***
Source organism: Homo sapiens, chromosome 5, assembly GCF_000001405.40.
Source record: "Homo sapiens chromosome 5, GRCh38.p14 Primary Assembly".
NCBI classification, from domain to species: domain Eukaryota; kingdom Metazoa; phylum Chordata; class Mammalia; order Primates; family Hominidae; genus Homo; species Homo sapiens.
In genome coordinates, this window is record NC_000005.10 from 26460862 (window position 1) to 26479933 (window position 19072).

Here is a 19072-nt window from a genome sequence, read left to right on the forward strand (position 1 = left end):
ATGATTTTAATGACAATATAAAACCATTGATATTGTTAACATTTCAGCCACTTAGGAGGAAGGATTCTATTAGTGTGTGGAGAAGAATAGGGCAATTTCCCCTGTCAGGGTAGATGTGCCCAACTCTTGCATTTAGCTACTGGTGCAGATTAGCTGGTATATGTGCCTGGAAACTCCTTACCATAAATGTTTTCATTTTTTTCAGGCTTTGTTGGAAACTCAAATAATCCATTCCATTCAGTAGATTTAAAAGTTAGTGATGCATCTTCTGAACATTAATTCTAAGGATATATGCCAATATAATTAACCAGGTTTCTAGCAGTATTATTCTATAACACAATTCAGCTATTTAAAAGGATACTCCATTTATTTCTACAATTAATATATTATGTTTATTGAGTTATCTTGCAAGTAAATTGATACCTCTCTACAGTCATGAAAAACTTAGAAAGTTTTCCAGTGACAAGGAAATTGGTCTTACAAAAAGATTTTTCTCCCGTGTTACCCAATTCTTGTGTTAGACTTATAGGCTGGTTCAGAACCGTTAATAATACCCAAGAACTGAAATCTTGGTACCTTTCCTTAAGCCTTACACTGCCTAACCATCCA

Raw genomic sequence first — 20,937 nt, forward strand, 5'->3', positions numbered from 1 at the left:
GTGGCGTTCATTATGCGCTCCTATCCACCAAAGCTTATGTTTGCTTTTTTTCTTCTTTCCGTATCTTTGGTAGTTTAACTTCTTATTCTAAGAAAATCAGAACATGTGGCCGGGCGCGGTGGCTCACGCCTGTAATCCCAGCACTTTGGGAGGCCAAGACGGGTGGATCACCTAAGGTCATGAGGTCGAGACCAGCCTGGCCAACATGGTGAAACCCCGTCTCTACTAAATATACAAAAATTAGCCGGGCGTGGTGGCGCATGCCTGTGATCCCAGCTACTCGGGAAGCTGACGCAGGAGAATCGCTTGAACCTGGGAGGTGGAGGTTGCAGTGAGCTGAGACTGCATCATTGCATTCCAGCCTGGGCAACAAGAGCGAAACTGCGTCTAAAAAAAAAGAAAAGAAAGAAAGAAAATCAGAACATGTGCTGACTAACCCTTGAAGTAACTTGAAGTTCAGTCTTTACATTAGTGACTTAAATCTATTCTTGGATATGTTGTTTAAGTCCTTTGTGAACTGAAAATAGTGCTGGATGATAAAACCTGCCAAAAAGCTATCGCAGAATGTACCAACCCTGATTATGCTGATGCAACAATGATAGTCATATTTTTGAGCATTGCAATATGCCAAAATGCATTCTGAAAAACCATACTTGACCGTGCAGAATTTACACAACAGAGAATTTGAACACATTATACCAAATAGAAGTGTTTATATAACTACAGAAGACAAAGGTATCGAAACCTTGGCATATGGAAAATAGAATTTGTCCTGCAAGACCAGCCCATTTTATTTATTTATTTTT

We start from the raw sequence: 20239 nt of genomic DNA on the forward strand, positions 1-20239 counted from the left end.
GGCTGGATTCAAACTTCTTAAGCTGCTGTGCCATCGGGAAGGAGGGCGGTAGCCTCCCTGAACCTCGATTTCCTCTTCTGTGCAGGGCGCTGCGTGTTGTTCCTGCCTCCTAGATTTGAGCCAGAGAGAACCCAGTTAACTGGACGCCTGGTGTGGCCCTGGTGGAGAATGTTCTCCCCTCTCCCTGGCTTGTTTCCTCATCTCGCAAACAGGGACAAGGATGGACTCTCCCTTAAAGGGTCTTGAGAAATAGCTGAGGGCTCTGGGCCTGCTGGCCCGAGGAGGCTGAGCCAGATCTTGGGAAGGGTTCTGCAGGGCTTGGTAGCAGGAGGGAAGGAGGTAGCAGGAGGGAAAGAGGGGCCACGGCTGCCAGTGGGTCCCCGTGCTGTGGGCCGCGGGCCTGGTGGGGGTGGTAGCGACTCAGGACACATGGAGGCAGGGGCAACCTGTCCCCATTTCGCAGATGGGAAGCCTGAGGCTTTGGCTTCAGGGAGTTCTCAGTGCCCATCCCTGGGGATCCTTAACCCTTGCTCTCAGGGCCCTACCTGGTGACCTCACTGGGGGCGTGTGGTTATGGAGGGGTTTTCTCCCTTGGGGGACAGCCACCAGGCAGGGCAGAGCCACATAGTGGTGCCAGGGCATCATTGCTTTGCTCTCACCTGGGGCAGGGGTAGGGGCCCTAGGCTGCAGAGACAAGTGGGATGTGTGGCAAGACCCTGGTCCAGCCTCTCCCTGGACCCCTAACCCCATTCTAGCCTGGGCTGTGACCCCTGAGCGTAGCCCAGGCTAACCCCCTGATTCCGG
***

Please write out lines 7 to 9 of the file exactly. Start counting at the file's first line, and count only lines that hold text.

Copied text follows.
Raw genomic sequence first — 20,937 nt, forward strand, 5'->3', positions numbered from 1 at the left:
GTGGCGTTCATTATGCGCTCCTATCCACCAAAGCTTATGTTTGCTTTTTTTCTTCTTTCCGTATCTTTGGTAGTTTAACTTCTTATTCTAAGAAAATCAGAACATGTGGCCGGGCGCGGTGGCTCACGCCTGTAATCCCAGCACTTTGGGAGGCCAAGACGGGTGGATCACCTAAGGTCATGAGGTCGAGACCAGCCTGGCCAACATGGTGAAACCCCGTCTCTACTAAATATACAAAAATTAGCCGGGCGTGGTGGCGCATGCCTGTGATCCCAGCTACTCGGGAAGCTGACGCAGGAGAATCGCTTGAACCTGGGAGGTGGAGGTTGCAGTGAGCTGAGACTGCATCATTGCATTCCAGCCTGGGCAACAAGAGCGAAACTGCGTCTAAAAAAAAAGAAAAGAAAGAAAGAAAATCAGAACATGTGCTGACTAACCCTTGAAGTAACTTGAAGTTCAGTCTTTACATTAGTGACTTAAATCTATTCTTGGATATGTTGTTTAAGTCCTTTGTGAACTGAAAATAGTGCTGGATGATAAAACCTGCCAAAAAGCTATCGCAGAATGTACCAACCCTGATTATGCTGATGCAACAATGATAGTCATATTTTTGAGCATTGCAATATGCCAAAATGCATTCTGAAAAACCATACTTGACCGTGCAGAATTTACACAACAGAGAATTTGAACACATTATACCAAATAGAAGTGTTTATATAACTACAGAAGACAAAGGTATCGAAACCTTGGCATATGGAAAATAGAATTTGTCCTGCAAGACCAGCCCATTTTATTTATTTATTTTT

We start from the raw sequence: 20239 nt of genomic DNA on the forward strand, positions 1-20239 counted from the left end.